If you can go to walmart you can go to disney land. And yes it’s just as essential. You don’t really have to go to walmart – just ask your neighbor to get you what you need. And if none will – ask yourself why not?

    Cue the pathetic excuses for cowardice:

  3. Every government employee is essentially unessential.

    1. Yup. My politician school board member neighbor berated me early on for going to work (masked of course). “Oh do be careful!” she said. Yet from day one she attended school board meetings in person. Now I have to be at work in person because I have equipment I need. But the damned school board can meet on Zoom just like they force their classes to be on Zoom.

      Don’t fucking tell me not to go into work when you yourself insist on your political meetings in person.

  4. If work is so important to us why would people sit at home collecting unemployment insurance? I suspect that people who would stay at home don’t really have the type of jobs that provide the fulfillment Rowe and Stossel advocate. I was lucky to have a job that I liked very much, but I have in the course of my work career met people who were putting in time. So if you can not get workers because unemployment insurance is a better deal for them, then maybe your not paying enough or looking at the job to see what people need.

    Mike Rowe make a good living showing people what other jobs are like. Is fun to see dirty jobs or the unusual. Maybe he should start a new show called “Soul Sucking Jobs” where he works for a couple weeks at jobs that have low pay and high turnover rates. He could end each episode by saying “kids stay in school and study so you don’t end up here”.

    1. Because the real epidemics in America are laziness and entitlement, and they’re getting worse, especially among the young.

      It’s possible that this might be the inevitable downside result of things getting better for several decades: each new generation becomes a little more spoiled rotten and expects everything in life to always be easy for them, because that was their experience growing up.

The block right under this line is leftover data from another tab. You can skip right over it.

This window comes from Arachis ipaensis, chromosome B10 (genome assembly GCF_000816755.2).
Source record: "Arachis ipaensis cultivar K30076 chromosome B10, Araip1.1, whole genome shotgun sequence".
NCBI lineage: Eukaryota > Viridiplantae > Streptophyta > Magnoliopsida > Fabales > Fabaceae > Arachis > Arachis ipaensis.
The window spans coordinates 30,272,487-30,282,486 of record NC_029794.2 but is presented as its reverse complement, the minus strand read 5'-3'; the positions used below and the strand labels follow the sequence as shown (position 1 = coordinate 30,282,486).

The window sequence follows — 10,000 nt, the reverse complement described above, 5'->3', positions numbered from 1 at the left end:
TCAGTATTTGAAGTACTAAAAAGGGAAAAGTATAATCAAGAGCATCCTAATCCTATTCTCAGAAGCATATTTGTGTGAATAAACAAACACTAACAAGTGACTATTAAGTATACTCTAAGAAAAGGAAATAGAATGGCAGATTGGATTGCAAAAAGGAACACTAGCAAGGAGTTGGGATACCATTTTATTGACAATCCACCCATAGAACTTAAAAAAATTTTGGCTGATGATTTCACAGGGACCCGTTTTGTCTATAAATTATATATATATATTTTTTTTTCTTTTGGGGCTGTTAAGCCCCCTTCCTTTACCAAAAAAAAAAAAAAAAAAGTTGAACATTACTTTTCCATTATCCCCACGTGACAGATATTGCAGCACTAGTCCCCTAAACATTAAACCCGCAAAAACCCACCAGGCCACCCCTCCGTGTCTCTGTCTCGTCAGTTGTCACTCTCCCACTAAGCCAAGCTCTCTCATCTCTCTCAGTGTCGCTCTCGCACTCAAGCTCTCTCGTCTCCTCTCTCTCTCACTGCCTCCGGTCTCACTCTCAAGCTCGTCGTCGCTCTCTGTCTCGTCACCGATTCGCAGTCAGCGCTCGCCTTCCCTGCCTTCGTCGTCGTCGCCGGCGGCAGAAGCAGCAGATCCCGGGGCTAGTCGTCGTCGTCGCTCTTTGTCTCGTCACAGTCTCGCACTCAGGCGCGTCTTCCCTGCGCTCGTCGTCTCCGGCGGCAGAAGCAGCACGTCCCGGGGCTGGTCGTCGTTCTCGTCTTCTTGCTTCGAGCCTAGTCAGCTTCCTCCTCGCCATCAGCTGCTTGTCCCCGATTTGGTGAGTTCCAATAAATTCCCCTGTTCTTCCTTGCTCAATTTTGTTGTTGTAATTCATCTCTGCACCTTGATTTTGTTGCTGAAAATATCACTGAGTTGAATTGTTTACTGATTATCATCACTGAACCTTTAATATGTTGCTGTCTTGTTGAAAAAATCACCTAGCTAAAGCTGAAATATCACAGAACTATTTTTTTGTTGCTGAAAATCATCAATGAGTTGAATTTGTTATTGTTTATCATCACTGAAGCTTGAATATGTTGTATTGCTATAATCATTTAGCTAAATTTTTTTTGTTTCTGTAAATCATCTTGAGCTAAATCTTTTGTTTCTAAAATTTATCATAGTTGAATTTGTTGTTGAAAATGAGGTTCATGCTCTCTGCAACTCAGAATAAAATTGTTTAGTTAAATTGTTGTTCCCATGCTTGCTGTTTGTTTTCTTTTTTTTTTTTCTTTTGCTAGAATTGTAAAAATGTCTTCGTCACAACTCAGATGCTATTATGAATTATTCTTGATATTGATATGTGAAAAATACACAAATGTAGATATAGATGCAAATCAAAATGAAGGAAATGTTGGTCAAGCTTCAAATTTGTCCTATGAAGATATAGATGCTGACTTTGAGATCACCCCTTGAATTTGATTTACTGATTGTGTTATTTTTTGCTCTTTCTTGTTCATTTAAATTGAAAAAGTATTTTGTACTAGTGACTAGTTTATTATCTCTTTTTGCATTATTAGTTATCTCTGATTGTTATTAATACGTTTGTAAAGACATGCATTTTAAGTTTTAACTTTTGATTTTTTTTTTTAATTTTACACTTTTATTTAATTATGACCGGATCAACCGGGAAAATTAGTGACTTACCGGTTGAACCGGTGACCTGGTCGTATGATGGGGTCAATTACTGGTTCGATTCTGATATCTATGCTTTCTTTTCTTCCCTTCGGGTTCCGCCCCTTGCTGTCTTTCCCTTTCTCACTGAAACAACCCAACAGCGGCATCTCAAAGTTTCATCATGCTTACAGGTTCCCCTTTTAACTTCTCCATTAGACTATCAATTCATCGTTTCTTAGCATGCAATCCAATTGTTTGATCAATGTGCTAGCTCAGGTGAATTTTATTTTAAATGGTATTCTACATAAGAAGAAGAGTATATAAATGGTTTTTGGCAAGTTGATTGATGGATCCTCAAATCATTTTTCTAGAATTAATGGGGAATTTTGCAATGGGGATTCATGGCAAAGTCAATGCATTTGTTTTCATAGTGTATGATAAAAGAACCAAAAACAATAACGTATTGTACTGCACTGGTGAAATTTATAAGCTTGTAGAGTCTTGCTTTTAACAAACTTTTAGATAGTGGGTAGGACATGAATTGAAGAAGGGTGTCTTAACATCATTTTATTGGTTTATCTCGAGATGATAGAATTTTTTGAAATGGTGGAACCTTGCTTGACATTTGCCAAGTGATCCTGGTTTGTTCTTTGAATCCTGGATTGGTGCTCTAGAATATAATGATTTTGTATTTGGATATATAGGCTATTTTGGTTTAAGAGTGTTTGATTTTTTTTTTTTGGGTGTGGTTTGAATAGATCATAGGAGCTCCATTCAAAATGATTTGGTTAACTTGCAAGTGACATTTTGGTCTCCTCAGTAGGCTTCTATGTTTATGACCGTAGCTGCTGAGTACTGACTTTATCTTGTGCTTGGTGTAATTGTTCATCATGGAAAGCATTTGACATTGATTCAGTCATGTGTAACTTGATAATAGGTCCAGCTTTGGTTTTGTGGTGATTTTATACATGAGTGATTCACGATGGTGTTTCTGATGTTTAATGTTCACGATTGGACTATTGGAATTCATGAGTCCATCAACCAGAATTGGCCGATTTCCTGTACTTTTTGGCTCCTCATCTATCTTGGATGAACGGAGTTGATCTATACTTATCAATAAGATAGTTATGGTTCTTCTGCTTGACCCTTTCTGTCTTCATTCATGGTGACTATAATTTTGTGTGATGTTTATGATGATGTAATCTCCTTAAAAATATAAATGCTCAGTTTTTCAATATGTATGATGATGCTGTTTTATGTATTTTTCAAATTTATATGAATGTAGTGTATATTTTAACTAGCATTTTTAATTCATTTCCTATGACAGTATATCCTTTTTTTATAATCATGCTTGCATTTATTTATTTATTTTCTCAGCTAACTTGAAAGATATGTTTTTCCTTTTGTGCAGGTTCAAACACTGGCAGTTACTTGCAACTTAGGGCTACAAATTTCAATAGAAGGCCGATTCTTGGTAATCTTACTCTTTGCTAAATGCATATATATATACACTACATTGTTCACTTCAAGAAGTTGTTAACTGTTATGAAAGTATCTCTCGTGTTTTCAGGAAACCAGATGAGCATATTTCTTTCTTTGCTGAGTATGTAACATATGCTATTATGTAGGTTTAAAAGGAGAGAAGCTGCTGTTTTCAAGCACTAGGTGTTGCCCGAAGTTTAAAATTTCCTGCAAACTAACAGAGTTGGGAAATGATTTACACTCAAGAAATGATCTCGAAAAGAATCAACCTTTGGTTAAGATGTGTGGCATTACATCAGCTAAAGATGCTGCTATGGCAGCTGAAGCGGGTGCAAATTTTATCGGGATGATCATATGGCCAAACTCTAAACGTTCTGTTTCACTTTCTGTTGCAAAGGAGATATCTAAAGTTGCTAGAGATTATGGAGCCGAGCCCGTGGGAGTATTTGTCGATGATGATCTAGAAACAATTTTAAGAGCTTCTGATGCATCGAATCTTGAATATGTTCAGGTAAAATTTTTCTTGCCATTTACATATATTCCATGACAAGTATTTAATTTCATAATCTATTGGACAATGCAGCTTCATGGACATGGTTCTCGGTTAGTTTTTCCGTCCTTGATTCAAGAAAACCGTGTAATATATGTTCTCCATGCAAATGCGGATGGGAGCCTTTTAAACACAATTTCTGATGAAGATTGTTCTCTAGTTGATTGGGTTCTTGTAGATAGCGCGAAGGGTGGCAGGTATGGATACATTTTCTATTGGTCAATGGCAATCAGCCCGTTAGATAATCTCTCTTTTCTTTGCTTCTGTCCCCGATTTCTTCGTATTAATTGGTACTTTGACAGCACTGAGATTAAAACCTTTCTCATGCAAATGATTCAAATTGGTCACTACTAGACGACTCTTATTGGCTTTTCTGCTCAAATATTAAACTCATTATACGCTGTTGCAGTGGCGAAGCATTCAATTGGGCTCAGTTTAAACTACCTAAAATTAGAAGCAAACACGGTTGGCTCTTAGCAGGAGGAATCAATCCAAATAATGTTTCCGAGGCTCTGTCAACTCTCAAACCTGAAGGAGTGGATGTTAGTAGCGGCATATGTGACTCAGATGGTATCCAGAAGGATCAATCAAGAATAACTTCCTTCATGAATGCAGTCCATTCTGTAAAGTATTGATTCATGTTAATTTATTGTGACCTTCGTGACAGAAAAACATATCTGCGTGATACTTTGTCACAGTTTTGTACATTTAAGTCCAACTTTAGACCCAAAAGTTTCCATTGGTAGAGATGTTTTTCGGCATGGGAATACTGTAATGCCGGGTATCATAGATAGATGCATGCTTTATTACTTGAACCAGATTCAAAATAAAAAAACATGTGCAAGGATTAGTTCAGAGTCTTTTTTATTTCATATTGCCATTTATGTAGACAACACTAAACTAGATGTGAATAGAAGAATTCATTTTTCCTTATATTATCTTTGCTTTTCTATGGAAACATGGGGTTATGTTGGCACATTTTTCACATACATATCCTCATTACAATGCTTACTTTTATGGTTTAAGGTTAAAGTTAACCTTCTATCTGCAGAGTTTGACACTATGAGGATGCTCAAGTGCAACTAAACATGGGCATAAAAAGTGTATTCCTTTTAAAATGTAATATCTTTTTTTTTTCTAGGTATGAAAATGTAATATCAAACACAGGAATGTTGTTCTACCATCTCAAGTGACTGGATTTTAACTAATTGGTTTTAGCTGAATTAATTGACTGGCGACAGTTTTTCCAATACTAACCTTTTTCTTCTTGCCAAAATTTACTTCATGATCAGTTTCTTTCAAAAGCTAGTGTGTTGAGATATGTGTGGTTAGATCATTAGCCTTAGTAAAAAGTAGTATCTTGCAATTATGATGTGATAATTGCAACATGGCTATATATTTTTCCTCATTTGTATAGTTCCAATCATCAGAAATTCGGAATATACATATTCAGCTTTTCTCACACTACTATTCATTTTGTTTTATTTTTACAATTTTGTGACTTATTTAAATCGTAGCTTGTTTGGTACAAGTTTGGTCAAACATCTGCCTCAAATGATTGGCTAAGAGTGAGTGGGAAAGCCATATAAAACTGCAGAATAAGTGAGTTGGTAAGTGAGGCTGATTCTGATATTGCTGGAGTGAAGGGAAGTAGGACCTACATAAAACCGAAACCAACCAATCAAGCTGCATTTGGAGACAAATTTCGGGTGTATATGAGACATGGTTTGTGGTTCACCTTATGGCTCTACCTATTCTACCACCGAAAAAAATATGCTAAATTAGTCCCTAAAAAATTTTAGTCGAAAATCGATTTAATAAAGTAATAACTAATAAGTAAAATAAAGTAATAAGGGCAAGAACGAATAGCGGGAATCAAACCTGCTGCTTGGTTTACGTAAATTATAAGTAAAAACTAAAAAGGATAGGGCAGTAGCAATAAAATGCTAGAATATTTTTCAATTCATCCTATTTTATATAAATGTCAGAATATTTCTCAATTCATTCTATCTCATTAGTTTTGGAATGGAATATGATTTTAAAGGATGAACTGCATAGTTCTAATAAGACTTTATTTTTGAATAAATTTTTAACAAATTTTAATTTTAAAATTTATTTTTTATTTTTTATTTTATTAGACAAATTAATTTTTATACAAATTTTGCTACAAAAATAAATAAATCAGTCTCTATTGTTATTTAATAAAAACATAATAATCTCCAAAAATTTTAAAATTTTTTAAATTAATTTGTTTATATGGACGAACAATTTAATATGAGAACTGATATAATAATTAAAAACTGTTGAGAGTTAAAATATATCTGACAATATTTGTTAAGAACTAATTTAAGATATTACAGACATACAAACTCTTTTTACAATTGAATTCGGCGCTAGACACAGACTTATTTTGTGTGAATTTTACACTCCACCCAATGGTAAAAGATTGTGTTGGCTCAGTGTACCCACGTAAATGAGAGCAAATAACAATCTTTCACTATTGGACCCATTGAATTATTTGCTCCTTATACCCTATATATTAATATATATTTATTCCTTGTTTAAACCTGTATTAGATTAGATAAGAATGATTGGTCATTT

1. What utter horseshit. Modern Americans work more than medieval peasants

        The rationalizing crap you offer is a remnant of the plague. The Black Death created a huge labor shortage. In response, the powers that be structurally tilted the market against true basic economic labor (human energy/time that cannot be ‘stored’ hence cannot be arbitraged over time). Mandating that people work according to those mandates. Forcing them to pay more for those things (like land/rent) that had not been affected by the plague at all. Creating an ethic about all that as if those post-plague changes came from God. Privatizing the land for some so that the landless remnant would be forced into submission (true serfdom) or onto that land (market towns –> cities) held under a different charter where there would then be a perpetual surplus of labor. Hello Dickens.

        All of it rationalized by wannabe slave overseers like you. Work harder. Get nowhere (for generations). Work harder. Leisure is for the landed. For the overseer. The same shit of the King Cotton planterocracy.

        1. Yet; you point your finger everywhere except for where it belongs.
          HINT, HINT: The MORE you WORK the MORE they TAKE.

        2. The victim is strong in this one. Sorry your life sucks, but in all probability [given the opportunities that exist in our world at this time] that is mostly your own fault. Enjoy your resentment, which I liken to taking poison and expecting those you resent to get sick.

          1. If I’m a libertarian (or more accurately classical liberal) who is focused more on the liberty of those who have none – at the bottom – rather than on the liberty of those at the top – who may have all the liberty they want but regardless sure don’t need my help — well so be it.

            I find it silly beyond belief that you think a political philosophy ISN’T grounded in the idea that power is not equitably distributed as is.

        3. I don’t know who runs that shit site you linked to, but it’s as completely full of crap as you are. Only a complete fool would seriously believe the average medieval peasant worked fewer than 40 hours a week. Even the 12 year olds had to work harder than your sorry ass does.

          And the slave overseer comment is pure projection on your part. Go take another dick up your gaping asshole, you fucking faggot.